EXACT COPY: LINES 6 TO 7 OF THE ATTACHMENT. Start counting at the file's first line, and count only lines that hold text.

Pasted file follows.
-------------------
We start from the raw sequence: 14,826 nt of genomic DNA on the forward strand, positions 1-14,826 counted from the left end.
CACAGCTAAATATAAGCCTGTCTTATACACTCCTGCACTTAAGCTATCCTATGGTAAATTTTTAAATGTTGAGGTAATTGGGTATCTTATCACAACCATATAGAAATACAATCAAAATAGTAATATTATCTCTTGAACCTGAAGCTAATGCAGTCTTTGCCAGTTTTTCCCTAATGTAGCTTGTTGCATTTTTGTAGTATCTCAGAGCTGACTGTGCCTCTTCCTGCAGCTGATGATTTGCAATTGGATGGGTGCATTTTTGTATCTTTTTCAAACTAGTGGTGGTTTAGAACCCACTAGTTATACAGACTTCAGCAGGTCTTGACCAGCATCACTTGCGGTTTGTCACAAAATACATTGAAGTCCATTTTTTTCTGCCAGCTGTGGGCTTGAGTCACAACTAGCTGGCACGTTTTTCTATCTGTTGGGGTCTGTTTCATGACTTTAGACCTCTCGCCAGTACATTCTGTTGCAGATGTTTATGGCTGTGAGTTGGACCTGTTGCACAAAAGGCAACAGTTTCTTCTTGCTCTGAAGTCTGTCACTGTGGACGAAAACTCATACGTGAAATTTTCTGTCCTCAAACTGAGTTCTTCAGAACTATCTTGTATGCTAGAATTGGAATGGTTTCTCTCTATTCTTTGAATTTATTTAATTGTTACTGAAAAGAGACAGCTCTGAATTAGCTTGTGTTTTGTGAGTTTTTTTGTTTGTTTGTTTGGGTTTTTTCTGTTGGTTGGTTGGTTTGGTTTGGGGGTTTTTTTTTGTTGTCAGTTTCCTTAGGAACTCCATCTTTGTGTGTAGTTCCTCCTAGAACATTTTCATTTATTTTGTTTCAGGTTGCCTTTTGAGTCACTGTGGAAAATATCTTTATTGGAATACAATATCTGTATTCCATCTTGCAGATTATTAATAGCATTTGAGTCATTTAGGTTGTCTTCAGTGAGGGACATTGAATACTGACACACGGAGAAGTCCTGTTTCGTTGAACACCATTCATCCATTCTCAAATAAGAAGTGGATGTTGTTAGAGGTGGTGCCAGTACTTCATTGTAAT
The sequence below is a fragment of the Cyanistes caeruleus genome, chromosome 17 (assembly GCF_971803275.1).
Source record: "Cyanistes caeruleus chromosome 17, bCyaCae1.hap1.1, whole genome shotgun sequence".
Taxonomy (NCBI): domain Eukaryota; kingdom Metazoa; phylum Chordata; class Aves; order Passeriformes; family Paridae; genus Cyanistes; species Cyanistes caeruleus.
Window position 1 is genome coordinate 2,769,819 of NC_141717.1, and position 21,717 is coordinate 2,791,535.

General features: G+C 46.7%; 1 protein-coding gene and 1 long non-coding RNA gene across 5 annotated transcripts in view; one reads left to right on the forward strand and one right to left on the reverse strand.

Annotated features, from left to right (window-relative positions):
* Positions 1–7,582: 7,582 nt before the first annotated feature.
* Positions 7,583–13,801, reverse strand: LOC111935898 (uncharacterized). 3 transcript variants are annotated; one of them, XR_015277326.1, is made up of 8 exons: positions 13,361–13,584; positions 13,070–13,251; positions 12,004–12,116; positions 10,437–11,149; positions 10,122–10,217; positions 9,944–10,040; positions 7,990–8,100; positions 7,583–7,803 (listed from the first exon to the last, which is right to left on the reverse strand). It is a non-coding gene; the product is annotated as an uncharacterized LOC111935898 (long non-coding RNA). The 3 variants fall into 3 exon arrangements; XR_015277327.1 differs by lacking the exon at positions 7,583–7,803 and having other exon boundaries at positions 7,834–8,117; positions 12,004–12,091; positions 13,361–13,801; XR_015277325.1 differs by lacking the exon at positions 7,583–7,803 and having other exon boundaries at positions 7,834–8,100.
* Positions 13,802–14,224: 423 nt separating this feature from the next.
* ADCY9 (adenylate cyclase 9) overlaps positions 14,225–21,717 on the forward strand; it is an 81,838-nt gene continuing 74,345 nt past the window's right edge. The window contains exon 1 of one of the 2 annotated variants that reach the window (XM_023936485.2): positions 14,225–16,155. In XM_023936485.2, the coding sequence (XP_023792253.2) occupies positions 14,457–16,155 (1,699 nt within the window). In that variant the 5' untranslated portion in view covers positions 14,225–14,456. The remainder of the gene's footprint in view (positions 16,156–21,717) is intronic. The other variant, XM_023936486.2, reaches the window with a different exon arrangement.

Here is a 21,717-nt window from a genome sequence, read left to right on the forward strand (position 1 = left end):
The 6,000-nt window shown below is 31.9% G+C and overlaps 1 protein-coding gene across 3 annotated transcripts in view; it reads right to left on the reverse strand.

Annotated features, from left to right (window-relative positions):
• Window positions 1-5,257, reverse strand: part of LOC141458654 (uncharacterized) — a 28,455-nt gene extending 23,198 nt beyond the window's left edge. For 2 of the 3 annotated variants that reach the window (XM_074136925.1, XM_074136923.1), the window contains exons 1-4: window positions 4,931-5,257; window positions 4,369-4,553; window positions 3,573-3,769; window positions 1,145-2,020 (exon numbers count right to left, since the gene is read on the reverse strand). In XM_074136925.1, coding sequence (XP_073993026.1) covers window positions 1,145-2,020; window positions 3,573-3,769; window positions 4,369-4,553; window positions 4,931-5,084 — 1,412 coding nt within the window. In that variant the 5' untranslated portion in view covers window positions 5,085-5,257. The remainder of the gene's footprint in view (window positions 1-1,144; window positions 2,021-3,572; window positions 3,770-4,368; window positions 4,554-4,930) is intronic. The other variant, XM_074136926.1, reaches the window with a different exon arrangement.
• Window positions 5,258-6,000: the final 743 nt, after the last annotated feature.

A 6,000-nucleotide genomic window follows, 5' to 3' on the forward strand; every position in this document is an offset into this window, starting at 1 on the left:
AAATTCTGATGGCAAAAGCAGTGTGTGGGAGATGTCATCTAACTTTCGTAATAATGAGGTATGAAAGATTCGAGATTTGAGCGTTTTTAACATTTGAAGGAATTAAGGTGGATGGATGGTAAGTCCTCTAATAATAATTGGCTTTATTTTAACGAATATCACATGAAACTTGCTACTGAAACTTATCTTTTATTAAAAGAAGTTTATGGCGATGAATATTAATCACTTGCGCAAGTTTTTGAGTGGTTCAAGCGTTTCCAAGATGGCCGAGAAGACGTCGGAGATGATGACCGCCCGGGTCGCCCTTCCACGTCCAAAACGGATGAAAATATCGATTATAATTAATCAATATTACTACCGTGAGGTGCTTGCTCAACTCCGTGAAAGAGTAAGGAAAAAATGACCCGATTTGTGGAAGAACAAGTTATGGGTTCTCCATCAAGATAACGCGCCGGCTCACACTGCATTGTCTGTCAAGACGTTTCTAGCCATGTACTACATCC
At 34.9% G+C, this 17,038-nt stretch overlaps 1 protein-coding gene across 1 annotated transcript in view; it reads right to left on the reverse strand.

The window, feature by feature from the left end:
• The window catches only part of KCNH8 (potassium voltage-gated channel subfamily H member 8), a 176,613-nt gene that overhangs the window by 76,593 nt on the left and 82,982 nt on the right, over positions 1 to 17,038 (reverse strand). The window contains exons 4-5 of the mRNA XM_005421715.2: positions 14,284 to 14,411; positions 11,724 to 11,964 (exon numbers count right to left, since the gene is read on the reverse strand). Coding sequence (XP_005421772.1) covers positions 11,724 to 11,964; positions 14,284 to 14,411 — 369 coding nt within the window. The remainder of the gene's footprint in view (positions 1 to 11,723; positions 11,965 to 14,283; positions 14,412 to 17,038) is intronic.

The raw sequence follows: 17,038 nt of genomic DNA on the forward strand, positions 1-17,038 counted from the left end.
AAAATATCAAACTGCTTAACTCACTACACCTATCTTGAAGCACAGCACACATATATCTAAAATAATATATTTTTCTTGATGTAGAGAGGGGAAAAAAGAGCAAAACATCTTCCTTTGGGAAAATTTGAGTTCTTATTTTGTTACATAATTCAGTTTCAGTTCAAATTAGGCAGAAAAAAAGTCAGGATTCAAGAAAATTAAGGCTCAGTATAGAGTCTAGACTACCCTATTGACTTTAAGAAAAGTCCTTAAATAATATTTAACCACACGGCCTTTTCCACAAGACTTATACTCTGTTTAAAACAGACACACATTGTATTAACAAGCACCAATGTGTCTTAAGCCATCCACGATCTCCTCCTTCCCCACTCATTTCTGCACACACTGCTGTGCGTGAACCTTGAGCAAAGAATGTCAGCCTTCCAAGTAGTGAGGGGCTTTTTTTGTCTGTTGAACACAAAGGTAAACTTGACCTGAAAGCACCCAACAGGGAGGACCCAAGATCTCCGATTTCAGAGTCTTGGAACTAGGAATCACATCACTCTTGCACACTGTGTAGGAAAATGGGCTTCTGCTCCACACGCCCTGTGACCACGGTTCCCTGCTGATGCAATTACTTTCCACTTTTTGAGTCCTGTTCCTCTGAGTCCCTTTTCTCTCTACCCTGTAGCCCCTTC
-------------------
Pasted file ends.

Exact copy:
Window position 1 is genome coordinate 2,769,819 of NC_141717.1, and position 21,717 is coordinate 2,791,535.

General features: G+C 46.7%; 1 protein-coding gene and 1 long non-coding RNA gene across 5 annotated transcripts in view; one reads left to right on the forward strand and one right to left on the reverse strand.